FIFA’s Current Constitution Beyond Repair
David Miller recounts his sixty-year observation of football’s governing body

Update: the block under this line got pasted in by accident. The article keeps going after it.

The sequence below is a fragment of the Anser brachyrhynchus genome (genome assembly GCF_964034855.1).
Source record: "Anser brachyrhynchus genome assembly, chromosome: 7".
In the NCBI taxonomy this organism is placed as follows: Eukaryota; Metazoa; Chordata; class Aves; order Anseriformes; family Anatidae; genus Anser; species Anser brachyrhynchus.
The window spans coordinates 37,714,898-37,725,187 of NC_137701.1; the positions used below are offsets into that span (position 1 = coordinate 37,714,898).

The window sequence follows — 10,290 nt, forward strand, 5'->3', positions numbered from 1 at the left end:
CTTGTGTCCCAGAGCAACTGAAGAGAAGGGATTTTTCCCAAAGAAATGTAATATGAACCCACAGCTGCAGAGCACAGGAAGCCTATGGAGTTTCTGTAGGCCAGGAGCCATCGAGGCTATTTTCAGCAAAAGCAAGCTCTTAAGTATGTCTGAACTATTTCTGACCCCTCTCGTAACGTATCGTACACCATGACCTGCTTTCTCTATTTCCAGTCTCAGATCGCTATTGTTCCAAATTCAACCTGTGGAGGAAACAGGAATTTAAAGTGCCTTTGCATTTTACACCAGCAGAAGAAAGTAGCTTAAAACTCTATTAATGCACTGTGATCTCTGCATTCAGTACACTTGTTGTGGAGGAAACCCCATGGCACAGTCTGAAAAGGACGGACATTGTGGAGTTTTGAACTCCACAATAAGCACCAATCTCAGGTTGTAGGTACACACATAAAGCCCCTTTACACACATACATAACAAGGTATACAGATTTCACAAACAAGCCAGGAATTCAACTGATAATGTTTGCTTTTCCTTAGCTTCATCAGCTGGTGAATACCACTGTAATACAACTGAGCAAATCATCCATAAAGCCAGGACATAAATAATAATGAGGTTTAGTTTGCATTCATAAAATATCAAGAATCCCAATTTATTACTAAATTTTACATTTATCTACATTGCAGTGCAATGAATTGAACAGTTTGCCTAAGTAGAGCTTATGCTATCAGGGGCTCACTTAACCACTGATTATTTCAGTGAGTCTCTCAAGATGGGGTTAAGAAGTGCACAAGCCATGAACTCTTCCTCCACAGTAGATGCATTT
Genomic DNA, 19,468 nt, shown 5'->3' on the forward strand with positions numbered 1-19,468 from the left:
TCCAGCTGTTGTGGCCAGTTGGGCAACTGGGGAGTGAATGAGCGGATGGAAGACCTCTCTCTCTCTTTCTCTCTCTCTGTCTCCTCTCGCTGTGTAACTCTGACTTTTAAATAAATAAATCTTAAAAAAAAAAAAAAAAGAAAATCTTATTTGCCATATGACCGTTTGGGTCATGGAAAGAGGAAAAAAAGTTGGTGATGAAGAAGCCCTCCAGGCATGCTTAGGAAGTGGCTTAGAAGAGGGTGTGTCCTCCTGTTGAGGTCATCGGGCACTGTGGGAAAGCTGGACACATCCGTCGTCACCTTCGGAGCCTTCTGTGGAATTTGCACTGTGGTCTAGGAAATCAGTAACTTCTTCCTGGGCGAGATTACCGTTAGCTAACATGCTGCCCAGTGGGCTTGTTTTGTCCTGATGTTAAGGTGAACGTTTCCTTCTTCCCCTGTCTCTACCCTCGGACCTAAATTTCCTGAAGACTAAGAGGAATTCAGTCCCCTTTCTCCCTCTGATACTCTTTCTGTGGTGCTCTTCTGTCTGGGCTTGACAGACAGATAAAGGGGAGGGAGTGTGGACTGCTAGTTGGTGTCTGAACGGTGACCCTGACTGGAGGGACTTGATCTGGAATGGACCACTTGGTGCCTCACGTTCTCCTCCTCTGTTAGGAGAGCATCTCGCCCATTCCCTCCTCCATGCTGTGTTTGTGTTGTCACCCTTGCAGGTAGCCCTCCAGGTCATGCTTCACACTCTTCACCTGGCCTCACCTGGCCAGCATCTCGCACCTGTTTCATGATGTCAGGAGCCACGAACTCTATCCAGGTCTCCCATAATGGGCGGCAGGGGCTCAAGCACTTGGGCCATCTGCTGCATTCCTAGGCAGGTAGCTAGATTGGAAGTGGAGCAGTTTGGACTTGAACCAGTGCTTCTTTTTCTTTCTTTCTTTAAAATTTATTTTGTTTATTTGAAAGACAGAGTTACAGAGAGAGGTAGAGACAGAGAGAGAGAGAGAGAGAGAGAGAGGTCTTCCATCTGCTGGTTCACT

It may sound pompous to say so. Yet almost every critic discussing the crisis within football’s international federation has, in my opinion, largely got it wrong. The chaos arises less because people are corrupt – which, within FIFA, many are – rather more that the complex constitution of this vast, mega-wealthy organisation is incapable of controlling the manipulative individual vices of power, avarice and nationalism. I have been observing football’s impetuous maladministration, at home and abroad, ever since playing with England’s amateur international squad in the Fifties; guided by team manager and former Corinthian legend Norman Creek, who had no power of selection under a jobsworth chairman who could not positionally identify his own players by the end of a match. Perfidy ran through England’s Football Association/Football League partnership, still there today, and has been rampantly worse within FIFA, notwithstanding a leavening of some well-intentioned, honest men such as Lennart Johansson of Sweden and earlier Stanley Rous of England. Following England’s team abroad from the World Cup of 1958 and more than twenty Congresses, FIFA’s factionalised relationship between continents was transparently evident despite cosmetic courtesies. An acknowledged independent leader capable of resolving FIFA’s turmoil could have been either of two eminent men: Richard Pound, Montreal QC and the man appointed by IOC president Samaranch as Ad-Hoc litigation chairman for exorcizing the Salt Lake City bribery scandal of 1998-99 – in the event a poisoned chalice – which necessitated the expulsion of guilty members, partly contributing to Pound, as inaugural chairman of WADA, surrendering his chance of succeeding Samaranch two years later, or Francois Carrard, Swiss attorney, for many years a fountain of wisdom as director-general alongside Pound advising Samaranch, on central issues such as South Africa’s return in 1991, and now currently chairman of FIFA’s 2016 Reform Committee. This will present its proposals in December, for consideration at an Extraordinary Congress in February. Unfortunately, under FIFA regulations, neither Pound nor Carrard is eligible as candidate for the presidency, the runners to be announced next week. The delicate position is that, if the Congress accept the reforms, the elected president will be bound to enforce them. Who is capable?